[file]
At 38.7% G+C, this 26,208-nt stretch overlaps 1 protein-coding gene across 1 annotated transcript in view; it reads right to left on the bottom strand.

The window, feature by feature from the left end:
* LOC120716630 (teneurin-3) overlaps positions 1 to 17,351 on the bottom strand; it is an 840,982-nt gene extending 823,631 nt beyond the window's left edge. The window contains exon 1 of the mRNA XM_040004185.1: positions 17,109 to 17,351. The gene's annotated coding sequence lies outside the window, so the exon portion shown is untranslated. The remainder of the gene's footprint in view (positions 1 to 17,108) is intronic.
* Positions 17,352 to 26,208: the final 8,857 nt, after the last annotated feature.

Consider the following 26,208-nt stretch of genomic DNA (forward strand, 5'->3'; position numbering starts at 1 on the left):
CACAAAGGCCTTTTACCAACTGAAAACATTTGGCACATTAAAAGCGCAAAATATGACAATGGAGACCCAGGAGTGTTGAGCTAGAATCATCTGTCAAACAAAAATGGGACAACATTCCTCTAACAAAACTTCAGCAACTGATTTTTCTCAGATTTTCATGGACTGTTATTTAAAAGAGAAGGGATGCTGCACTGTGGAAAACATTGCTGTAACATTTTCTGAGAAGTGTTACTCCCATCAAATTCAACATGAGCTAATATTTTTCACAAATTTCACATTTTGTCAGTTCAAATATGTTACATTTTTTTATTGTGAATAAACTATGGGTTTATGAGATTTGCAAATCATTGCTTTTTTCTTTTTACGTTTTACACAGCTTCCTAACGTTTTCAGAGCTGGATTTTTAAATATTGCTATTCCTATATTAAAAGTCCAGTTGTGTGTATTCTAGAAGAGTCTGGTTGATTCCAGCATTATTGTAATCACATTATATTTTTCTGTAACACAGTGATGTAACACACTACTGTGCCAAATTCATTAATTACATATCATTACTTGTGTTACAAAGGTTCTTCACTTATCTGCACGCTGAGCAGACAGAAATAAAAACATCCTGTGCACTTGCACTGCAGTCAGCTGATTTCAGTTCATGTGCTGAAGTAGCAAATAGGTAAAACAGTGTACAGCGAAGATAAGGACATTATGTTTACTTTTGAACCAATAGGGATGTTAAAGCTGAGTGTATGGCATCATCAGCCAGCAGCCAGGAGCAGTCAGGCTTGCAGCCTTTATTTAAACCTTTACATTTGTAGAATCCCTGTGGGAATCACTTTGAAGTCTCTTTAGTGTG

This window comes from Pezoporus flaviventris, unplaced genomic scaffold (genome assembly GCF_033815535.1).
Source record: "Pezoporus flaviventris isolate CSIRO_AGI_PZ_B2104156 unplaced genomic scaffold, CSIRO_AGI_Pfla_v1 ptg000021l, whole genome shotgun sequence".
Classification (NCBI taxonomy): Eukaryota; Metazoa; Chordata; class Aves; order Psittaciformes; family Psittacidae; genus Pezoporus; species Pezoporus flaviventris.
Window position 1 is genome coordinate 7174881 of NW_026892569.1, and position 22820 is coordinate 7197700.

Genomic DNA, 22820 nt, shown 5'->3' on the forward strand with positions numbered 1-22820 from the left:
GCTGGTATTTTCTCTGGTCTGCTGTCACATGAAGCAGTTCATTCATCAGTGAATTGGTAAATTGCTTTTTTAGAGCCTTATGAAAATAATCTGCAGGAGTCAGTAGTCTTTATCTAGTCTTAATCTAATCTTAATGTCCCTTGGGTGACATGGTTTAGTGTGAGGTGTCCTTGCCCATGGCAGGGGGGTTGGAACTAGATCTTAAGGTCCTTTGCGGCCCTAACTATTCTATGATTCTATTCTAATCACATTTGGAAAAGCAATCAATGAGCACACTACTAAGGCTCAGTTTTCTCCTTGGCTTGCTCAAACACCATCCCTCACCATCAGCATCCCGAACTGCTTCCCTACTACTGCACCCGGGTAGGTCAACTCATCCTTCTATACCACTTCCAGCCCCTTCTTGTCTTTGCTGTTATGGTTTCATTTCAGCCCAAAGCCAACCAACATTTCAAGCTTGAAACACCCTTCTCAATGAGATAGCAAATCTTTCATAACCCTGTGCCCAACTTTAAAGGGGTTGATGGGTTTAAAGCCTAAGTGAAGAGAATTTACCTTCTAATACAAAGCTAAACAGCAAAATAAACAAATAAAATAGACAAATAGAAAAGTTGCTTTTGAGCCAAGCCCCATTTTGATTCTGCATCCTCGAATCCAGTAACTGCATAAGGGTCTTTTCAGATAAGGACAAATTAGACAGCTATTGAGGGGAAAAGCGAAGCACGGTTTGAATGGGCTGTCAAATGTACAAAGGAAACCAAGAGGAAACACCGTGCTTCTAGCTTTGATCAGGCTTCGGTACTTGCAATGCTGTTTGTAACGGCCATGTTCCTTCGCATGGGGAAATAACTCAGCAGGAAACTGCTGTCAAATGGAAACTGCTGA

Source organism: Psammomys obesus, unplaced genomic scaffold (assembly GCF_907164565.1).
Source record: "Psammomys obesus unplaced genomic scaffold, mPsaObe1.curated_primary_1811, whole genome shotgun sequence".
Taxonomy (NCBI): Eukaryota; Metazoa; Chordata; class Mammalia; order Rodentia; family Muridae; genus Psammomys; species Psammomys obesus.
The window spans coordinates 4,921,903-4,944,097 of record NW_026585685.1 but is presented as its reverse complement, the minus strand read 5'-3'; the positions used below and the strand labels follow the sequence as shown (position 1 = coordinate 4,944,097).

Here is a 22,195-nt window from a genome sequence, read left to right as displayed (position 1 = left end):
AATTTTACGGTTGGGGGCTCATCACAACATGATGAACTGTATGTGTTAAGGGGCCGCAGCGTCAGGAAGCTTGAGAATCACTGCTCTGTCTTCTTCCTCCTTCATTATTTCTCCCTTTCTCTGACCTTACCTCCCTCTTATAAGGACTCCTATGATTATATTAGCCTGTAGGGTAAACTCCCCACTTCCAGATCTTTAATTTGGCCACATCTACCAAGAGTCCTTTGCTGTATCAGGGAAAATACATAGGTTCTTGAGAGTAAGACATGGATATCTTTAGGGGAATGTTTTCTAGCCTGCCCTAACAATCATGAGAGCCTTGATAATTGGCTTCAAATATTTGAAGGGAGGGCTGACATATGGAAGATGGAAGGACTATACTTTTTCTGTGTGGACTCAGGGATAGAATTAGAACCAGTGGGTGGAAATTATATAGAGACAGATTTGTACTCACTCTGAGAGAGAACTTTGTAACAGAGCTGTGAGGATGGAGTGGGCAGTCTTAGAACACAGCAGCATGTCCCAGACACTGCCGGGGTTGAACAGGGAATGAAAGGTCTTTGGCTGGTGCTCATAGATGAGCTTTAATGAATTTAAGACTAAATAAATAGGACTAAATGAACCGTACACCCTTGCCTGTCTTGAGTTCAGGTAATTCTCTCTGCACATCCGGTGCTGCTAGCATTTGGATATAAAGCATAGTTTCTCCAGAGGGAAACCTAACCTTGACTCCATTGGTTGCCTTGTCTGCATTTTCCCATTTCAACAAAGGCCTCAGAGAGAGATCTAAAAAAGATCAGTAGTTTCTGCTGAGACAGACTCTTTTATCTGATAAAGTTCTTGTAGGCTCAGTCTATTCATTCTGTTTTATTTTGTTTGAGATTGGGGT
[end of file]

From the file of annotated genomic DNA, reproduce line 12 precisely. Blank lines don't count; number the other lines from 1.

GCTGGTATTTTCTCTGGTCTGCTGTCACATGAAGCAGTTCATTCATCAGTGAATTGGTAAATTGCTTTTTTAGAGCCTTATGAAAATAATCTGCAGGAGTCAGTAGTCTTTATCTAGTCTTAATCTAATCTTAATGTCCCTTGGGTGACATGGTTTAGTGTGAGGTGTCCTTGCCCATGGCAGGGGGGTTGGAACTAGATCTTAAGGTCCTTTGCGGCCCTAACTATTCTATGATTCTATTCTAATCACATTTGGAAAAGCAATCAATGAGCACACTACTAAGGCTCAGTTTTCTCCTTGGCTTGCTCAAACACCATCCCTCACCATCAGCATCCCGAACTGCTTCCCTACTACTGCACCCGGGTAGGTCAACTCATCCTTCTATACCACTTCCAGCCCCTTCTTGTCTTTGCTGTTATGGTTTCATTTCAGCCCAAAGCCAACCAACATTTCAAGCTTGAAACACCCTTCTCAATGAGATAGCAAATCTTTCATAACCCTGTGCCCAACTTTAAAGGGGTTGATGGGTTTAAAGCCTAAGTGAAGAGAATTTACCTTCTAATACAAAGCTAAACAGCAAAATAAACAAATAAAATAGACAAATAGAAAAGTTGCTTTTGAGCCAAGCCCCATTTTGATTCTGCATCCTCGAATCCAGTAACTGCATAAGGGTCTTTTCAGATAAGGACAAATTAGACAGCTATTGAGGGGAAAAGCGAAGCACGGTTTGAATGGGCTGTCAAATGTACAAAGGAAACCAAGAGGAAACACCGTGCTTCTAGCTTTGATCAGGCTTCGGTACTTGCAATGCTGTTTGTAACGGCCATGTTCCTTCGCATGGGGAAATAACTCAGCAGGAAACTGCTGTCAAATGGAAACTGCTGA